UK: Saving the Tamar Tiger - riverside rescue of rare plant


It’s not the most spectacular looking plant, but when it comes to rarity the Triangular Club Rush (Schoenoplectus triqueter) is the UK’s botanical equivalent of the tiger. This unassuming sedge is disappearing fast with the last remaining specimens growing in just a few small clumps beside the River Tamar.

The reason the plant is so close to extinction is not known. Scientists believe it might be due to increased competition from fast-growing reeds or changes in riverbank management. Alternatively it might be due to stormier weather conditions or increased competition from alien waterside plants.

close up shot of sedge flower

Triangular Club Rush © Tim Rich, National Museum Wales

The UK is the most northerly extent of the Triangular Club Rush’s range. Habitat loss has already seen it disappear from places such as the Thames and Medway. Restricted to the upper reaches of tidal estuaries, the plant has a bright green angled stem and can grow from 50 – 150 cm in height. It flowers in August and September.

A survey of the River Tamar in 2009 revealed the rare sedge is now only found in four distinct clumps near Calstock. The total area covered by these few surviving plants is less than four square metres.

Concerned at the scale of the decline, scientists from the Environment Agency are making a final attempt to save the species with help from Kew Garden’s Millennium Seed Bank, Natural England, the National Trust and ecologist Peter Nicholson from Panscape Environmental Consultants.

The National Trust has given permission for a nursery area to be created at Cotehele where Triangular club rush plants will be specially grown for re-planting at other suitable locations in the estuary. The nursery, at Morden stream, was chosen because it has a suitable habitat offering bank stability, an open aspect and low salinity. The nursery will be managed by National Trust staff from Cotehele.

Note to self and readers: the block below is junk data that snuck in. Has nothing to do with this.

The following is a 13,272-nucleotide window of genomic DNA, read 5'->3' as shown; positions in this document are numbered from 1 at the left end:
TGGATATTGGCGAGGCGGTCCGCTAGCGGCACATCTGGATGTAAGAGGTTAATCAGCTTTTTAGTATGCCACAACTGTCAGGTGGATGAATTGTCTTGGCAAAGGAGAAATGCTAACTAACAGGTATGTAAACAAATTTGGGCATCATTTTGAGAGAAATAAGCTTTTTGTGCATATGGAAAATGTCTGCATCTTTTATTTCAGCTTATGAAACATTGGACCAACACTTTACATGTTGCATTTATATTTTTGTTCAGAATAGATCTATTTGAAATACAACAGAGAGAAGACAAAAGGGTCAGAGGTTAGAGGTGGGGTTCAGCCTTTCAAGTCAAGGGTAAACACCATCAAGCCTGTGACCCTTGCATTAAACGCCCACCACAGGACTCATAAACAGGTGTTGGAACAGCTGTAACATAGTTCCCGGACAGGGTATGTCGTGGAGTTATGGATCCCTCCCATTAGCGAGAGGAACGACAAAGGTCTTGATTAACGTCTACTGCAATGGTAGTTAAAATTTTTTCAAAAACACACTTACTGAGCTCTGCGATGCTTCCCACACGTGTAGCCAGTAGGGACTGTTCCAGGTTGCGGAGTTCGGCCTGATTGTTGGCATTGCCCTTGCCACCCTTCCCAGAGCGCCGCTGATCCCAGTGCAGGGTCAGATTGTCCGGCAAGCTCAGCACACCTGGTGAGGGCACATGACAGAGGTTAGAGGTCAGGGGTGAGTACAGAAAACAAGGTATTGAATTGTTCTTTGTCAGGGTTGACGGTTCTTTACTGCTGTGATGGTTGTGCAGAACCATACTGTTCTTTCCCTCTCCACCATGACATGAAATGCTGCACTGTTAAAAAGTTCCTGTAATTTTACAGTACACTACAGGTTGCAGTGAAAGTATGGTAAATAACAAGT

This latest rescue attempt builds on an earlier project in the 1990s when a number of plants were removed from the Tamar and cultivated by Kew Gardens. Propagated plants from Kew were then planted at selected sites on the estuary in 1997/1998 in a bid to boost a small population of native Triangular club rush around Rumleigh Quay. This work effectively saved the plant from extinction.

Further research and monitoring by the Environment Agency has increased scientists’ understanding of the ecology and habitat requirements of the rare sedge and they are now more confident of the plant’s chances of survival.

"The decline of the Triangular Club Rush is causing serious concern. This is our last chance to save this critically endangered species," said Jess Thomasson of the Environment Agency.

"After careful research we have identified a handful of sites where re-introduced plants will have the best chance of survival. Also, having a reservoir of Triangular Club Rush plants at Cothele will greatly increase the likelihood of success by allowing further planting in historic strongholds on the Tamar."

A few days ago staff from Kew and Wakehurst Place, the Millennium Seed Bank nursery where the plants were grown, travelled down to the River Tamar to deliver the latest batch of Triangular Club Rush to the new nursery at Cotehele.

‘We are delighted to be able to work in partnership with the Environment Agency and National Trust on this important project. The re-planting of new club rush on the Tamar is being supported through the Countryside Stewardship Scheme," said Hugh Tyler for Natural England.

(text from Environment Agency press release)

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